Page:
Today on Skiffy and Fanty, we have a guest post from Shanna Germain. Shanna is the author of myriad stories, books, and games, as well as the co-owner of Monte Cook Games. Her most recent works include Numenera: The Poison Eater, No Thank You, Evil!, and Torment: Tides of Numenera—an Explorer’s Guide.
The Importance of Grief in the Stories we Tell
Our movies, shows, and books often tell us a particular story about grief. It goes like this: two people are grieving about the same thing — the loss of a child, let’s say — and they grieve differently—one wants to talk about it and one doesn’t, let’s say. And this fundamental difference in how they grieve tore them apart. And eventually they excised that grief thorn and were able to move on. Maybe together, maybe apart. Continue reading
Tropes get a lot of bad press even as we crave them. People expect the Happily Ever After for a romantic comedy, but the fiftieth inevitable betrayal by the mentor in an action movie gets seen as being cliched. Movie after movie gets made, and makes box office, with a Chosen One, especially as an origin story, and at the same cry decry it as being more of the same. The website TV Tropes is a time suck, as one can get lost for hours following links on various tropes in movies, books and more, falling into a rabbit hole of storytelling conventions.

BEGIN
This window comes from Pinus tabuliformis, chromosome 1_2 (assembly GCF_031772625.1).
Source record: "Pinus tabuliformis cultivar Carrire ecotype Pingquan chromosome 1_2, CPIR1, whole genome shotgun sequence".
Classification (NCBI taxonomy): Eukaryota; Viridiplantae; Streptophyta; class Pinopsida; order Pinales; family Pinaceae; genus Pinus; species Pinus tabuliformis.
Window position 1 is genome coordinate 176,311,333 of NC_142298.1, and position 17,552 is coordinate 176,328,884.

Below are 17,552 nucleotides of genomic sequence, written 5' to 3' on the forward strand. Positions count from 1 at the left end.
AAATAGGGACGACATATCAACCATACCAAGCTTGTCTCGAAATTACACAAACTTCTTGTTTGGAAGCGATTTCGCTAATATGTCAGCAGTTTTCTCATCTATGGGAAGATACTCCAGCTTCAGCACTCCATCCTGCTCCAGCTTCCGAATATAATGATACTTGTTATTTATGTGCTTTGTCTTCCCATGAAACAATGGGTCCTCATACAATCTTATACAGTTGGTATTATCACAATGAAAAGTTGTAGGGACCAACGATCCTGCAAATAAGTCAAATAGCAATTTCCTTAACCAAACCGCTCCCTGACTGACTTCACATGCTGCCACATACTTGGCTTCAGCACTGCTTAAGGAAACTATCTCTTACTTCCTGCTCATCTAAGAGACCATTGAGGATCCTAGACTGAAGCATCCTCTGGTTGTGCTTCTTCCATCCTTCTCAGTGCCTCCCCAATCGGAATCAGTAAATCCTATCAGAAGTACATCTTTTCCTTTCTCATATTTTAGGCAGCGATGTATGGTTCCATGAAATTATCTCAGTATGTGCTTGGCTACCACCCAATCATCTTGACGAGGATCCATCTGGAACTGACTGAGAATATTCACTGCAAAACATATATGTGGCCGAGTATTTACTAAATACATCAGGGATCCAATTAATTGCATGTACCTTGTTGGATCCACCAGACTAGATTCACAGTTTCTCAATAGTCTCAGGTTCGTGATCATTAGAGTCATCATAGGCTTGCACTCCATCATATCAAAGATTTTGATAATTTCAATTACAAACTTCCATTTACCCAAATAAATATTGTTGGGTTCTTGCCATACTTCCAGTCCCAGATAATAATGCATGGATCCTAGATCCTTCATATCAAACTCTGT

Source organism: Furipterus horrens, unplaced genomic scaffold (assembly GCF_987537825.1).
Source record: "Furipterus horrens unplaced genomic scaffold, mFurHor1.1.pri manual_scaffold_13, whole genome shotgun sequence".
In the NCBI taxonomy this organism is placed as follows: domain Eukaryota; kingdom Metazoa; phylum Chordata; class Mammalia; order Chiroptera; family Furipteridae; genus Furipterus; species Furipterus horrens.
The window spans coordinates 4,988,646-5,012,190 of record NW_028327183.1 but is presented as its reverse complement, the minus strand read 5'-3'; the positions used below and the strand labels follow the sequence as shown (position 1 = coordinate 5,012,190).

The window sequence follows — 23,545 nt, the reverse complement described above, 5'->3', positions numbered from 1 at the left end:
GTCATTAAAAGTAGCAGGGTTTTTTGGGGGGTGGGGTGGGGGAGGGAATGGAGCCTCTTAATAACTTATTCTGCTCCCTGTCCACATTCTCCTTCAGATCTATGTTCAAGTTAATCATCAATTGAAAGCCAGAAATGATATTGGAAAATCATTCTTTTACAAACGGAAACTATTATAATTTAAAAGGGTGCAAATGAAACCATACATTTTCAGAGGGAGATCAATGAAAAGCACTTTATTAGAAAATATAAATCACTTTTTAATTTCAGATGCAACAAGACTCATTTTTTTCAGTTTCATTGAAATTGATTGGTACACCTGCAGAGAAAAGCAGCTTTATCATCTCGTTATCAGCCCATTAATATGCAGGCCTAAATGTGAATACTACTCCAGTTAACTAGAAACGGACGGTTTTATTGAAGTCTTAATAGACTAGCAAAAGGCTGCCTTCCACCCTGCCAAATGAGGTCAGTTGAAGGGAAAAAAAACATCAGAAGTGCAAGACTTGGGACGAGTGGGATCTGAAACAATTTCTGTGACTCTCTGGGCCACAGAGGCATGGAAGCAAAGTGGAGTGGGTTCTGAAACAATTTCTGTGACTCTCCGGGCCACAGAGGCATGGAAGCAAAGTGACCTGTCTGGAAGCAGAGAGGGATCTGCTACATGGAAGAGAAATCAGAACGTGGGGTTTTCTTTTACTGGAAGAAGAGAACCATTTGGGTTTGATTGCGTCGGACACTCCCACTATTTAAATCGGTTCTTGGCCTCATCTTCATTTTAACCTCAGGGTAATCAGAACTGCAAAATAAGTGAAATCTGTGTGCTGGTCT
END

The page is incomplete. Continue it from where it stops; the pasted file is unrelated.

So what can be said that is new about tropes? How can they be used, subverted, and rearranged? Upside Down: Inverted Tropes in Storytelling, a diverse anthology and essay collection edited by Jaym Gates and Monica Valentinelli, sets out to do just that. Continue reading
In the 1970s Brian Aldiss published a seminal anthology of SF stories. Called Galactic Empires, it was a two-volume set of over two dozen stories set in such realms, with authors ranging from Arthur C. Clarke, Isaac Asimov and Poul Anderson to A.E. Van Vogt and Clifford Simak. The age of the stories spanned from the 1940s to the 1970s, not only showing a wide range of themes and ideas revolving around Galactic Empires, their rises, heights and falls, but also showing the breadth of style changes in the genre over that period. It was not only a snapshot of the subgenre, right at the time that Star Wars was dominating the cinema and changing SF forever, but a look backward to the roots of the subgenre as well.
Now, in 2017, Neil Clarke has stepped into the very large shoes that Aldiss has left, and created his own anthology called Galactic Empires. Clarke’s collection of stories have the same remit as Aldiss’: To show the Galactic Empire, in all of its forms, and with a wide range of voices, styles and authors. Clarke’s choices all date from the 21st century. While this does mean that Clarke’s anthology misses the 1980s and ’90s, he does manage to capture more recent eras in glorious diversity. For all of how important the Aldiss anthology was and is, Aldiss’ general overlook of half of the SF field and having an entirely American/British viewpoint was a weakness in his anthology. Only one female author, Margaret St. Clair, was included in Aldiss’ two-volume collection. By comparison, out of the stories Clarke has gathered, nearly half are by women. Further, Clarke’s choices includes significant contributions from the likes of Yoon Ha Lee, Tobias Buckell, and Aliette de Bodard. Continue reading